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Kore Mateen Taomu: Stand Boldly In What You Believe

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My son, I am so happy about your achievements as a notable music producer in the country. You deserve every accolade bestowed on you. I watched your CNN interview as you talked about creating a unique sound that represents our culture. I am so proud of you. Who wouldn’t be?

I remember you as the little boy running around, happy with your toys. I saw that spark die with the passing of your dad – my good friend – and only music brought you any sense of joy. I know it’s not easy growing up without a father, and I am happy you listened to me on the need to study music as a business. Many understand the art but not the business side and it costs them in the long run. I got your message about my advice to overcome your struggles and the temptations of stardom – you see the life some celebs live and it bothers you. Many successful people forget one thing: you are successful because of a gift/skill, but other areas of your life still need to be honed.

Being a star means getting paid for a craft you do exceptionally well. Most people don’t know the person behind the skill. They don’t know what makes you tick, all they know is that producer who makes ‘sick’ beat. They don’t know your core, and that is what you must always protect.

In business and music, making assumptions will cost you big time. Never think you are friends with anyone simply because you work in the same industry. Never assume your celebrity ‘friends’ have the same values. There are vultures, there are allies, there are ticks. Some are transactional relationships. Mike Tyson knows a lot about these people.

I want to share a story about one of the greatest athletes of all time. He was a boxer in the ’60s who moved like a butterfly but stung his opponents like a bee. He refused to accept a decision by the government and he was stripped of his heavyweight title. He did so because of his beliefs and, with the backing of some of his compatriots, this led to a turning point in sports as it has shaped athletes’ conduct to date.

A lot of artists are not aware that, with fame, they automatically become role models. You didn’t ask for it, but it is what it is. Many people will live by what you say, so be careful how you conduct yourself.

As you rise, there would be subtle temptations you didn’t know existed. That’s why you need your core community. The individuals who are rising and keeping you accountable – friends, family, and mentors. Certain temptations won’t come to you based on your level in the industry, but as you ascend, they will call for you.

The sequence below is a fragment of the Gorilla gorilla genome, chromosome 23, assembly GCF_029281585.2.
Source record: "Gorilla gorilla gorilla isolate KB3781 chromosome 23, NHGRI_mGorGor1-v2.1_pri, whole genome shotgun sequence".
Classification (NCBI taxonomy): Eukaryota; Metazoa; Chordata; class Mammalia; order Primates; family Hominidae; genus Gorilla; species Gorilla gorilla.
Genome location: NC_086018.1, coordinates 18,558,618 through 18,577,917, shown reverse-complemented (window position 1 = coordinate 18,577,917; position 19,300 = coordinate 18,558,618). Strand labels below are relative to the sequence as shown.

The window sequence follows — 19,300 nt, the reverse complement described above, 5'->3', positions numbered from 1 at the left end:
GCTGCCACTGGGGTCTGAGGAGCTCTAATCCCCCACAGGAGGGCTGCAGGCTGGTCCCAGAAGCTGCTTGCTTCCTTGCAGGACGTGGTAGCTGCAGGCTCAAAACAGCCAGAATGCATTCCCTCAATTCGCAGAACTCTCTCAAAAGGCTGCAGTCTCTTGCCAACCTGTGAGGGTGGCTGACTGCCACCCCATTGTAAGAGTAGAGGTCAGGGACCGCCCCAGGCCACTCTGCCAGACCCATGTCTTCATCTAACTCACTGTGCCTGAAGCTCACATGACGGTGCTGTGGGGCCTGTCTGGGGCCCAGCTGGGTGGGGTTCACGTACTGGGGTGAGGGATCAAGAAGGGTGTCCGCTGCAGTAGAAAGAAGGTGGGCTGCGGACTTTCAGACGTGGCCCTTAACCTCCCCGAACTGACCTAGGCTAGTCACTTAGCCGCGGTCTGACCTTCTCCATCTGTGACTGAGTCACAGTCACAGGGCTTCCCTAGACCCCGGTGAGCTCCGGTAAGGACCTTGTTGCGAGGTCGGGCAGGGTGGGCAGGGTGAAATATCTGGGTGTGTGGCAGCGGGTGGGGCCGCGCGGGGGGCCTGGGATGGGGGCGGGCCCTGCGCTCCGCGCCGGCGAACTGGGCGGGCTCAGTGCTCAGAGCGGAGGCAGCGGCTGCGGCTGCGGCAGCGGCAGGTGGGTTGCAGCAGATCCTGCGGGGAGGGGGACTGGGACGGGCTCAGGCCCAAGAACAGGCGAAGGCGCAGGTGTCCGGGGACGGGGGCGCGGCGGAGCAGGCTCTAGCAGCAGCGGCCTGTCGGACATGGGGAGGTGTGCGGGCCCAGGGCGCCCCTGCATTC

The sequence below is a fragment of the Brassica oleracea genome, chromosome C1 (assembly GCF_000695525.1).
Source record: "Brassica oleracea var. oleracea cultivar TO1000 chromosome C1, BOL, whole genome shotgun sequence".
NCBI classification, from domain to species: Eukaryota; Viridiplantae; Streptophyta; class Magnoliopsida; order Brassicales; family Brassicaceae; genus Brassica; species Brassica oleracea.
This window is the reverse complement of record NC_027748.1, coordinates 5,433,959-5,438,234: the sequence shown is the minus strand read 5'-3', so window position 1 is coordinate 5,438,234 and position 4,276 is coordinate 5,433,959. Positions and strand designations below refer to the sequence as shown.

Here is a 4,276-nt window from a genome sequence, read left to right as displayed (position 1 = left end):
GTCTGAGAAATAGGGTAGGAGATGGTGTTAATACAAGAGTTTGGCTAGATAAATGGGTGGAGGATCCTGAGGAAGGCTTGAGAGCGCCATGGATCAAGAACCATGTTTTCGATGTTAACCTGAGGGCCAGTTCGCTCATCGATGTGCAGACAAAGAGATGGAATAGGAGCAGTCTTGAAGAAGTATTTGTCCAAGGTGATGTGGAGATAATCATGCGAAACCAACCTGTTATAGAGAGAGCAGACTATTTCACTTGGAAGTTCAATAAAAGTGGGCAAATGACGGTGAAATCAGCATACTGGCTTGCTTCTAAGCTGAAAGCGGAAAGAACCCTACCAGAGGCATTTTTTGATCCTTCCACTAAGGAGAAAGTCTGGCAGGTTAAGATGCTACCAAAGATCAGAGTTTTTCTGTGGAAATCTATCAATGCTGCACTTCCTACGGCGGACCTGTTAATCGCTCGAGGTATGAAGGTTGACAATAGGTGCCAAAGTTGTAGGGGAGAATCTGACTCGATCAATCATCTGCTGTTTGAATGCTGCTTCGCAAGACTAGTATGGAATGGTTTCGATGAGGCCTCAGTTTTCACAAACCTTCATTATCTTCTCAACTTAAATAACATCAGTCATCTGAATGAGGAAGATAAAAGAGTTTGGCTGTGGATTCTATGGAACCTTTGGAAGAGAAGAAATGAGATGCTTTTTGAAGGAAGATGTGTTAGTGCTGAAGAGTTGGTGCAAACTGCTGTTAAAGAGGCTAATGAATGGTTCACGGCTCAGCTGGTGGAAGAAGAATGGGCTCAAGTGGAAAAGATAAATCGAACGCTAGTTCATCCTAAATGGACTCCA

The world is currently going through a lot of turmoil, and it takes men of courage to rise to the occasion. You are not just making music; you are shaping culture and generations. Music is the food of the soul, so remember to serve them what is healthy.

Don’t just think about today, but think long term. Think about the impact when your music is played for your grandkids. The lies are always easier to handle but the truth is going to force you to check yourself.

I want you to remember these points as you forge ahead in life.

  • You will make mistakes but don’t stay there, learn from them and move on.
  • Stay true to yourself.
  • Stay hungry and humble.
  • Be focused on your mission.
  • Stand firm behind your values even if it costs you.

A renowned psychologist once said, “In any given moment, we have two options: to step forward into growth or back into safety.”

So I ask you, my boy. Why do you make music? Ponder on that until we meet at Christmas. Always stand tall, stand firm, stand boldly in what you believe.





Photo by August de Richelieu from Pexels


Mateen 'Korede Taomu (aka Mr Kore) is a certified content creator, and web developer who currently works as a brand manager. He enjoys creating engaging content to address social and business issues for individuals and brands. To get in touch with him, send an email to [email protected].

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